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America seems to be in the midst of a sea change about the concept of personal responsibility.

The latest reminder was the audience response to questions posed to Presidential candidate Ron Paul by moderator Wolf Blitzer at a recent GOP Presidential debate.

Should an uninsured 30 year old with a treatable condition who chose not to have health insurance die? Paul insisted that charity would step up to the plate, but some in the crowd cheered “let him die”:
http://elections.americablog.com/2011/0 … about-sick

In most liberal political philosophic traditions, the common good is best served by social services that fill the void even where individuals make poor choices by design or by default.

The unspoken truth to the Blitzer hypothetical was that as many as half of the population has no health insurance. This includes many who would like to have it but either can not qualify because of preexisting exclusions or who can not pay the premium.

It’s not hard to imagine that many of those attending would have cheered
“let him die” even if he had been trying to get insurance.

We’re in an era where the people who grabbed lifeboats from the Titanic feel very superior to those who who were not so agile or lucky.

Many of those in the lifeboats, of course, see a populace that is infantilized, expecting some drug to cure them or some program to address their needs. And many of those with chronic needs are seen as having contributed little to the public weal or as having weak ties to the labor market.

But here in the blog let’s not get mired in the ongoing national debate about the role of government and the individual. I’m fond of musing about the interplay between larger political and societal trends and workers’ comp, but lets’ not get too far afield today.

Back to our workers’ comp world.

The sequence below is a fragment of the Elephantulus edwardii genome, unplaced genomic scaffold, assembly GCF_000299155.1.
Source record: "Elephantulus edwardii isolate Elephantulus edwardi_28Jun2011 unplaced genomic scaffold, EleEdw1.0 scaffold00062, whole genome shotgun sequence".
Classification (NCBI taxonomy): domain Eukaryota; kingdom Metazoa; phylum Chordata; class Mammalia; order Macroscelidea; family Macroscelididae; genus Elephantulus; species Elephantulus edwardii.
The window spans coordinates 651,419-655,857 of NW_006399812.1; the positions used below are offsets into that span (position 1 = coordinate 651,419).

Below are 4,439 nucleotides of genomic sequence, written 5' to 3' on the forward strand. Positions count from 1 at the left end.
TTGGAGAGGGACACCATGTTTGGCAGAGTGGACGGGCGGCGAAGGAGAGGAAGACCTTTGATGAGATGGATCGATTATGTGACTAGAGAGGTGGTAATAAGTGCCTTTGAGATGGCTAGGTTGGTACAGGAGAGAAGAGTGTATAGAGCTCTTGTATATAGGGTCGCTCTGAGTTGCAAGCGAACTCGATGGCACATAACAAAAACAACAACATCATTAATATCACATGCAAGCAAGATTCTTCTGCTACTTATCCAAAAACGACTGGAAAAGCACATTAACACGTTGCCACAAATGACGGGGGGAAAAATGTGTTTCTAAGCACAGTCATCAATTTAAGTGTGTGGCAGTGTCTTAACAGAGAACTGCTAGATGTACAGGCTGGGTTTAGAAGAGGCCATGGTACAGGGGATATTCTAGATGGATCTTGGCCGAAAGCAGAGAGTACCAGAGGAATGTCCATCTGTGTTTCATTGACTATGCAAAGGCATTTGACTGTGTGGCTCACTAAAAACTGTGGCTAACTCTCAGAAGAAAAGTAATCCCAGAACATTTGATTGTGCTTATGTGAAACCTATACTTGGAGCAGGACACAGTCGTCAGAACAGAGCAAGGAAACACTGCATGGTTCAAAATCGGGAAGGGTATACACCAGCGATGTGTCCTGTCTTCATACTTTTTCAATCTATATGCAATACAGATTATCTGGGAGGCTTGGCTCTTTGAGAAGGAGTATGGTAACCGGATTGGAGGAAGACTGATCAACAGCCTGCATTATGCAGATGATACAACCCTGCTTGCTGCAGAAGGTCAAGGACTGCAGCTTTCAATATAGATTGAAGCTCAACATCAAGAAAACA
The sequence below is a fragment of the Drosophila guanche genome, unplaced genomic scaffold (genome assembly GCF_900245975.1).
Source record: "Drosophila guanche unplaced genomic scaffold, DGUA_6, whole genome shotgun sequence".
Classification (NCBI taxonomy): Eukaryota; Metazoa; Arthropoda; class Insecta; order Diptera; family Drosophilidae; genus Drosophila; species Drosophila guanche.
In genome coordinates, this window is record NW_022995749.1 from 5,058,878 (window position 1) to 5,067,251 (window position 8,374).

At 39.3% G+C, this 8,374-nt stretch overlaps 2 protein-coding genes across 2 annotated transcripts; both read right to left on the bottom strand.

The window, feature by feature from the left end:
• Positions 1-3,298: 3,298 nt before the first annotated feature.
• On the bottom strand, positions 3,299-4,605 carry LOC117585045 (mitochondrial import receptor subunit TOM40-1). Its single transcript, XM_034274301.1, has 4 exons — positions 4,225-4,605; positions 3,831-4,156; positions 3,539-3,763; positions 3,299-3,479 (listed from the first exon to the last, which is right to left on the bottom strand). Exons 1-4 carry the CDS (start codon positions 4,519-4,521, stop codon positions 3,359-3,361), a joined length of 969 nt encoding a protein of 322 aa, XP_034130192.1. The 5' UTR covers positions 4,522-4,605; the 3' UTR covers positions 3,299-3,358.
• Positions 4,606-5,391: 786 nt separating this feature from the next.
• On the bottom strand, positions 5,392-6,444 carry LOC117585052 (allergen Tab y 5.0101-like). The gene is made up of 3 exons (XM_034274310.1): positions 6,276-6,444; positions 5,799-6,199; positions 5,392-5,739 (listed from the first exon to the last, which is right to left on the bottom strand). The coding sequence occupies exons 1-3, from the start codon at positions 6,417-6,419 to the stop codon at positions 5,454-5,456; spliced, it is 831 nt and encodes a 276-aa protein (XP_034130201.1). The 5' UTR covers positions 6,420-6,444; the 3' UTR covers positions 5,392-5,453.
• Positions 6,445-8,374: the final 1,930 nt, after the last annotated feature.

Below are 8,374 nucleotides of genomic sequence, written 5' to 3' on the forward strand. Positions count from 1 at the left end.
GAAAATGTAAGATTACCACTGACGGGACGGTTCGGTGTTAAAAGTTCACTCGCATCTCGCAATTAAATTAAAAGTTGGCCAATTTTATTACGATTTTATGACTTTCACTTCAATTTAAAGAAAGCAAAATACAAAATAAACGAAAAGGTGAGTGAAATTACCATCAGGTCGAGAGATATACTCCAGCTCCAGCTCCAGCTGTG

In workers’ comp benefits are guaranteed. An inept employee who heads right into a buzz saw will receive guaranteed benefits, including medical treatment, temporary disability monies and a financial settlement depending on the degree of the injury.

In our world employee fault is irrelevant. Co-factors such as smoking, dietary habits, obesity, and other co-existing health conditions may impact the worker’s recovery and impact the eventual extent of disability.

There’s increasing awareness that many of these problems can increase the cost of claims, affecting the cost of claims.

But there’s little attention paid in workers’ comp to the concept of personal responsibility.

If you’re an attorney, getting a weight loss program for a client authorized is often a major fight. If a client is motivated and wants to go to a gym to get in shape, that’s often seen as a personal choice rather than a medical necessity.

So the lines are blurred in workers’ comp. What is personal responsibility?
And even if some of these things are personal responsibility, is it in the carriers’ financial interest to help?

If you’re interested in delving more into different viewpoints on the Ron Paul response to Blitzer, here are 2 different viewpoints:

First, New York Times columnist Paul Krugman:
http://www.nytimes.com/2011/09/16/opini … o-die.html
Second, a response from a blog sympathetic to Ron Paul:
http://www.thelibertyvoice.com/media-as … -target-rp

Stay tuned.

Julius Young
www.boxerlaw.com
www.workerscompzone.com

Category: Political developments

Julius Young

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